Use of hair analysis for confirmation of self-reported cocaine use in users with negative urine tests

Franca Ursitti, Julia Klein, Edward Sellers, Gideon Koren

Research output: Contribution to journalArticlepeer-review

20 Scopus citations


Introduction: Identification of cocaine use based on a urine test may miss many cases because of the short elimination half-life of the drug. Our objective was to verify the sensitivity of the cocaine hair test in admitted users. Patients and Methods: Admitted cocaine users (38), that were 18-70 years of age and reported to have refrained from using cocaine in the few days to months prior to the test, were compared to 10 controls who claimed never to have used cocaine. All had negative urine tests for cocaine and benzoylecgonine by thin-layer chromatography. Cocaine and benzoylecgonine were extracted from unwashed hair and tested by established immunoassays. Results: The hair test was positive in 37/38 cases (97%) and in none of the controls. There was significantly more cocaine in black hair than in brown or blonde hair per mg of cocaine dose reported to have been consumed, highlighting a potential bias when interpreting test results in individuals with dark hair. There was a statistically significant correlation between reported dose used and hair concentrations of cocaine. Discussion: The cocaine hair test appears to be highly sensitive and specific in identifying past cocaine use in the setting of a negative urine test.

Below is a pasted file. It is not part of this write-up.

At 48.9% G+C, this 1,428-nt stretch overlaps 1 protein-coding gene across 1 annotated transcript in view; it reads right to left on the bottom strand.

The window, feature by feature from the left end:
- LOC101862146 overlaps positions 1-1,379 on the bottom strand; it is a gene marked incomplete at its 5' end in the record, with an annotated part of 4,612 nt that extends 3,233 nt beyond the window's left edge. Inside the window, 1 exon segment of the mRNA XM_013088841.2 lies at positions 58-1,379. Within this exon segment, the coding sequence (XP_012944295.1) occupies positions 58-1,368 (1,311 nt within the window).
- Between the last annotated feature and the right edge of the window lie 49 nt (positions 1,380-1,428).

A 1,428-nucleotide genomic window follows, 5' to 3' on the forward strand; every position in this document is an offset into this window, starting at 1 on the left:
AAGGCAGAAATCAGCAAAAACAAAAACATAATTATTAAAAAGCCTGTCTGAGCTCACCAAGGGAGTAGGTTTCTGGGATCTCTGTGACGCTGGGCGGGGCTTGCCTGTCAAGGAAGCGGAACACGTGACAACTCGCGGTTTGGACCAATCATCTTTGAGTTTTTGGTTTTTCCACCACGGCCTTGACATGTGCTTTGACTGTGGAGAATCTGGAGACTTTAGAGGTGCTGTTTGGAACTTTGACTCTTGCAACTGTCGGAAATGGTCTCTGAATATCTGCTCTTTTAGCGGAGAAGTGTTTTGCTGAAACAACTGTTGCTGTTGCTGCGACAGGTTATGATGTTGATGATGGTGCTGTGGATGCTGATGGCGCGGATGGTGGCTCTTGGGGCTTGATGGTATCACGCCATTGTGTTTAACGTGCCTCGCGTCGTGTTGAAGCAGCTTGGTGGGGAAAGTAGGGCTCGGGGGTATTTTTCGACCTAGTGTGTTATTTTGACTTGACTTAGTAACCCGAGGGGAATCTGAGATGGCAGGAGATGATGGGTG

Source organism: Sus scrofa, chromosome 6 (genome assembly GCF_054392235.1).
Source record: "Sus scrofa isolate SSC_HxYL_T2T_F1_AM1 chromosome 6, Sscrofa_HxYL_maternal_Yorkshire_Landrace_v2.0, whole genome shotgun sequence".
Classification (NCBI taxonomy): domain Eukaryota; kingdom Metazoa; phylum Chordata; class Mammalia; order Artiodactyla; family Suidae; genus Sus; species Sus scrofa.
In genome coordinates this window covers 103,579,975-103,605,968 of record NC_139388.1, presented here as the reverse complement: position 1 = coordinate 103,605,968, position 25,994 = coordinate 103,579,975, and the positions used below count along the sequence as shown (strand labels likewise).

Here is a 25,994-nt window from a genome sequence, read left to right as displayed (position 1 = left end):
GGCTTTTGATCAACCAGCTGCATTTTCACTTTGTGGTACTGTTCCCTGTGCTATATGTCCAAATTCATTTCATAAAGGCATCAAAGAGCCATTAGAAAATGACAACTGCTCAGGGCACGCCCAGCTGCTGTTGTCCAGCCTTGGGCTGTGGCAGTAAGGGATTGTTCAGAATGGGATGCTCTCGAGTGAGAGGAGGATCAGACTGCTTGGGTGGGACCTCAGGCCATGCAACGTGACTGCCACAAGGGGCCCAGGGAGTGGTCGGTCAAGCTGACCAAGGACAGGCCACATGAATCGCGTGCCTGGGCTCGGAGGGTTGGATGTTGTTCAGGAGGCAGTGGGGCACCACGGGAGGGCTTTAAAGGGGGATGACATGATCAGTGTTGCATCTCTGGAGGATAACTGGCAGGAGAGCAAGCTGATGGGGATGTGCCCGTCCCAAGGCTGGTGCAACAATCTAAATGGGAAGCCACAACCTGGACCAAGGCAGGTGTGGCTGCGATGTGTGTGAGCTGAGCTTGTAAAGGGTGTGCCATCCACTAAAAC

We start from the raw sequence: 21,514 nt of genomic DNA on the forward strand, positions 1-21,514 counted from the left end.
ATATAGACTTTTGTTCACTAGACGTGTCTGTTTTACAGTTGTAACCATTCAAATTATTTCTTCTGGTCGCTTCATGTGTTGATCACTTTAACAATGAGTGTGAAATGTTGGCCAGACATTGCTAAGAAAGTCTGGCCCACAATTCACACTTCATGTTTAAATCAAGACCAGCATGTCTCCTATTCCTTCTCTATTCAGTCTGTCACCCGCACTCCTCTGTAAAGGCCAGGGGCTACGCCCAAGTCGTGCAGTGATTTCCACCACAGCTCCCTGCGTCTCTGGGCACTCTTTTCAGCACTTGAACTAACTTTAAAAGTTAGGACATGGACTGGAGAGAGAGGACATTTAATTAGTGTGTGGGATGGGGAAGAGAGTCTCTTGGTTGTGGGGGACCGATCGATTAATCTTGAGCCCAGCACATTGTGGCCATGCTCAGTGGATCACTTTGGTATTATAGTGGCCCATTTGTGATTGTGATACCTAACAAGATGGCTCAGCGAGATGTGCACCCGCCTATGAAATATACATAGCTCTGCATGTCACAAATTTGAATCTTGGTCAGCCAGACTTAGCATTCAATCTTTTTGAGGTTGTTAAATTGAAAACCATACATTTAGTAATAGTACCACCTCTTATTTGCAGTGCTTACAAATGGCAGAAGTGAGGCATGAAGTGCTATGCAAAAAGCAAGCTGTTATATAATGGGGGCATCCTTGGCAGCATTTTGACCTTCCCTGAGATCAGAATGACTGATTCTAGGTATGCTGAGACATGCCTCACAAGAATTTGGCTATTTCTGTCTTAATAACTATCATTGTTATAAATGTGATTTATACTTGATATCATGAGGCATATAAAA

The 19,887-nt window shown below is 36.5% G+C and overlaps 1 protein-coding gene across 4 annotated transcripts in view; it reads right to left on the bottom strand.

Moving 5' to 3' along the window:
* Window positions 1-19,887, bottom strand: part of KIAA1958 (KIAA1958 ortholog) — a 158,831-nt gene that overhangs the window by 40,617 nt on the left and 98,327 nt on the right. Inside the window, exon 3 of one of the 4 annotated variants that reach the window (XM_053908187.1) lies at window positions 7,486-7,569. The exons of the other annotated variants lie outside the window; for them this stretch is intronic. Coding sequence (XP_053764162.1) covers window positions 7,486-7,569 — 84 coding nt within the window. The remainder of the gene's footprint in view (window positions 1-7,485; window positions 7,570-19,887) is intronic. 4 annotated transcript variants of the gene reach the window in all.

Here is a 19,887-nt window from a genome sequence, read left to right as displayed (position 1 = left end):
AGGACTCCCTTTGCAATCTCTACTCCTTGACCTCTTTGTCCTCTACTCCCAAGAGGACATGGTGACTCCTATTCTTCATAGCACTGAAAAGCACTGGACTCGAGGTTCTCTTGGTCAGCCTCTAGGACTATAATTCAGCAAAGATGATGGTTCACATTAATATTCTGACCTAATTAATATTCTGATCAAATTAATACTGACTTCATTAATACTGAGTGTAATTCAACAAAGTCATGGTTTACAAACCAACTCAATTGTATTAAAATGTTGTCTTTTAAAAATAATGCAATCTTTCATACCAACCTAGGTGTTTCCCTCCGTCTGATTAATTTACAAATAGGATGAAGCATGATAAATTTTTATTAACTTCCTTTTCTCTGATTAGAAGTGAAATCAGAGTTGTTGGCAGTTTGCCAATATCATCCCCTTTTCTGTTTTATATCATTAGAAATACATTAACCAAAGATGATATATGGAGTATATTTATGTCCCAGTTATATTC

Original languageEnglish
Pages (from-to)361-366
Number of pages6
JournalJournal of Toxicology - Clinical Toxicology
Issue number4
StatePublished - 2001
Externally publishedYes


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